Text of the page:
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The Times: Diesel ready to make the big switch over to gas

May 11, 2007

Richard Yarrow

It seems that our love affair with the diesel car knows no bounds. From taking only 15 per cent of the European market in 1986, sales nudged through the 50 per cent barrier last year, according to JATO Dynamics, the industry research company.

But are we all using the wrong type of diesel? The oil industry thinks so, which is why it is investing billions of dollars in a new version of the fuel called GTL, which is effectively diesel Mk II. Until recently, all diesel has been made from crude oil, but GTL is made from natural gas – the acronym stands for “gas to liquid – and it is hugely important to the future of motoring for one reason.

While the planet’s reserves of the black stuff are running low, there are trillions and trillions of square feet of natural gas waiting to be exploited.

The first two cars in the world to run on pure GTL have been unveiled in South Africa by Saso, a local petro-chemical firm, in partnership with Chevron, the American fuel giant. A joint venture between the pair has led to a dedicated GTL plant in Qatar. Another one in Nigeria is on the way and they are looking at Russia, the Caribbean and Australia for future projects.

Ironically, Sasol has become an expert in the field because of apartheid. Import sanctions meant that its engineers had to find a way to create their own fuel because they could not buy oil. In researching CTL (coal-to-liquid) technology pioneered in Germany between the world wars, they came up with GTL.

But rival fuel firms are also on the case. BP, Exxon and Shell are working on GTL because, like Sasol, they have worked out the benefits to drivers.

Mark Schnell is Sasol Chevron’s general manager for global marketing, and he said that it will be at least a decade before anyone is the UK is driving a neat GTL car.

“The initial use is as a blending agent,” he said. “It will help upgrade the quality of some of the diesel that’s traditionally not been able to be used because it’s too low quality. That will start to happen this year.”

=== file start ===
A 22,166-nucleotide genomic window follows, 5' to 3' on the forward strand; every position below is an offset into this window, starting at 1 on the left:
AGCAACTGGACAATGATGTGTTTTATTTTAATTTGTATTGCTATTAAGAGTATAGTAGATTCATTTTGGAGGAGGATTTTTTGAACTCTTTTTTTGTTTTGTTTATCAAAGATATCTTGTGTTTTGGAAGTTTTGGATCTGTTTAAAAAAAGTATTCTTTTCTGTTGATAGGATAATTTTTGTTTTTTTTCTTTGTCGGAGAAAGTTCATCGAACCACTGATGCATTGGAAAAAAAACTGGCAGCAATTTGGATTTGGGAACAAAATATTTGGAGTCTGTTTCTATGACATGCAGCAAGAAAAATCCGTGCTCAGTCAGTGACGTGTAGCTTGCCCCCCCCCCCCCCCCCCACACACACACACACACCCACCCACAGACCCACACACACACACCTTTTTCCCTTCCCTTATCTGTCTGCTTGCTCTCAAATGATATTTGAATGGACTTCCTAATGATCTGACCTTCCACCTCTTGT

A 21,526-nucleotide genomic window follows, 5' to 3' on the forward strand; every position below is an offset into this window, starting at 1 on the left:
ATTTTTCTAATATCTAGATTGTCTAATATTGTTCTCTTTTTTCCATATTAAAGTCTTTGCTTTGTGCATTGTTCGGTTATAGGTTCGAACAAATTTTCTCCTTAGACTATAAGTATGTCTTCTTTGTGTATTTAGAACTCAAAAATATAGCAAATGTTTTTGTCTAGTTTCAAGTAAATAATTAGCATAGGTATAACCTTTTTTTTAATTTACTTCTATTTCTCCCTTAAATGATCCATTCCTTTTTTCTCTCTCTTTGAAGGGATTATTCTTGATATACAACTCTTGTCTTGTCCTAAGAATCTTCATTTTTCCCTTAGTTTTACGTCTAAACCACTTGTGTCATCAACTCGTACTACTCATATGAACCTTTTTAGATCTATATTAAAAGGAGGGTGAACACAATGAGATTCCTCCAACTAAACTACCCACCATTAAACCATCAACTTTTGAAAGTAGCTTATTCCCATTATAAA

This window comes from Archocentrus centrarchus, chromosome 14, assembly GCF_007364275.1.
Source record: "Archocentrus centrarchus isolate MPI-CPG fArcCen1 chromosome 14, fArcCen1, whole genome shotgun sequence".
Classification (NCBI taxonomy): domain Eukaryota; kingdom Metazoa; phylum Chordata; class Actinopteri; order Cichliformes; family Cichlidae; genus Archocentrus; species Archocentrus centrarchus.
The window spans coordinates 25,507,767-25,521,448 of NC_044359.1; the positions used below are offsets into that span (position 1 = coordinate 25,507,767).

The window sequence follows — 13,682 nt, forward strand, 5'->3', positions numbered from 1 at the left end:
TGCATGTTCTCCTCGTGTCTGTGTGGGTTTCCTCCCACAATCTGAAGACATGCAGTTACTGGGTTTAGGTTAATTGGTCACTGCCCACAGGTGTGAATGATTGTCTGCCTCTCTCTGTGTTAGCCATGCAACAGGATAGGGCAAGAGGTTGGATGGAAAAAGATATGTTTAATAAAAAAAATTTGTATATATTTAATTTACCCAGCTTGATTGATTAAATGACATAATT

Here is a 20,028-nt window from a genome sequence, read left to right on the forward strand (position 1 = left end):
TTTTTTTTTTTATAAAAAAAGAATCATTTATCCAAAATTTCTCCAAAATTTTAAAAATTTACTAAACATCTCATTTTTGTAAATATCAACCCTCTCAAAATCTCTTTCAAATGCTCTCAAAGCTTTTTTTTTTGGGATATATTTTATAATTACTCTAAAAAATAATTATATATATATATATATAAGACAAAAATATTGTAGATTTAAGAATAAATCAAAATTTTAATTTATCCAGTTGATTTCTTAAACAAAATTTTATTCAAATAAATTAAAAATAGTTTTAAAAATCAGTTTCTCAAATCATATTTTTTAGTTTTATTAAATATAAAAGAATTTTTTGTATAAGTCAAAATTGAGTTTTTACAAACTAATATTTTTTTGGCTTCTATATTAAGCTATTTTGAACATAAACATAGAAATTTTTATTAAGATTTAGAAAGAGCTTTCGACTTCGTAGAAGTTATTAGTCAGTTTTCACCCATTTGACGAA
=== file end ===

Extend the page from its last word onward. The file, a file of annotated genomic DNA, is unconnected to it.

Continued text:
Shell is one step ahead and a small amount is in its V-Power premium diesel, although it does not advertise the fact.

But Schnell believes that blending is only the first phase. GTL will also be used to upgrade diesel from regular to premium. “After that, it’s about developing niche market applications for the neat fuel,” he said. “A good example of this would be on urban fleets such as buses or local authority vehicles. That will happen in the next two to three years and Europe and the UK will feature in that.”

The two cars he launched in South Africa are Mercedes M-Class SUVs. They have been given to the De Wildt cheetah preservation charity near Pretoria – hence the unusual paint finish – to see how the pure fuel works in real-world conditions, in this case tracking the movement of the big cats.

So how big can GTL be? An independent report by Daimler-Chrysler found that by 2010 it could meet 5-10 per cent of European diesel demand. By 2020, that could be up to 30 per cent. While drivers wait for the hydrogen cars that are still decades away from arriving in the showrooms, this technology has the potential to shape the future of motoring. Sasol Chevron has been working on the car manufacturers to develop next-generation engines that are optimised to run on GTL.

And this year Shell will open an experimental plant in Germany that takes things a stage farther, creating diesel from wood chippings. Run a car on that and it is effectively CO2 that is absorbed while the feed-stock crop is growing. Watch this space – you have not heard the last of GTL.

The benefits of GTL

—It has a higher cetane rating than regular diesel. Cetane is diesel’s equivalent of the octane that is in petrol and means that combustion in the cylinder is more efficient.

—The engine block does not need to be so bulky because the compression ratios can be lower. And that means less kerb weight, so higher mpg for drivers.

—Sulphur content is very low and hydrocarbon and nitrogen oxide emissions are down by 95 per cent.

—GTL engines run quieter. The traditional clatter of the diesel engine is eliminated.

—There is less wear and tear on the mechanicals. Engine oil in a car running on GTL fuel lasts much longer because there are fewer impurities.

—And the downsides? About a 5 per cent cut in fuel economy compared with a regular diesel car.

http://driving.timesonline.co.uk/tol/life_and_style/driving/new_car_reviews/article1774464.ece

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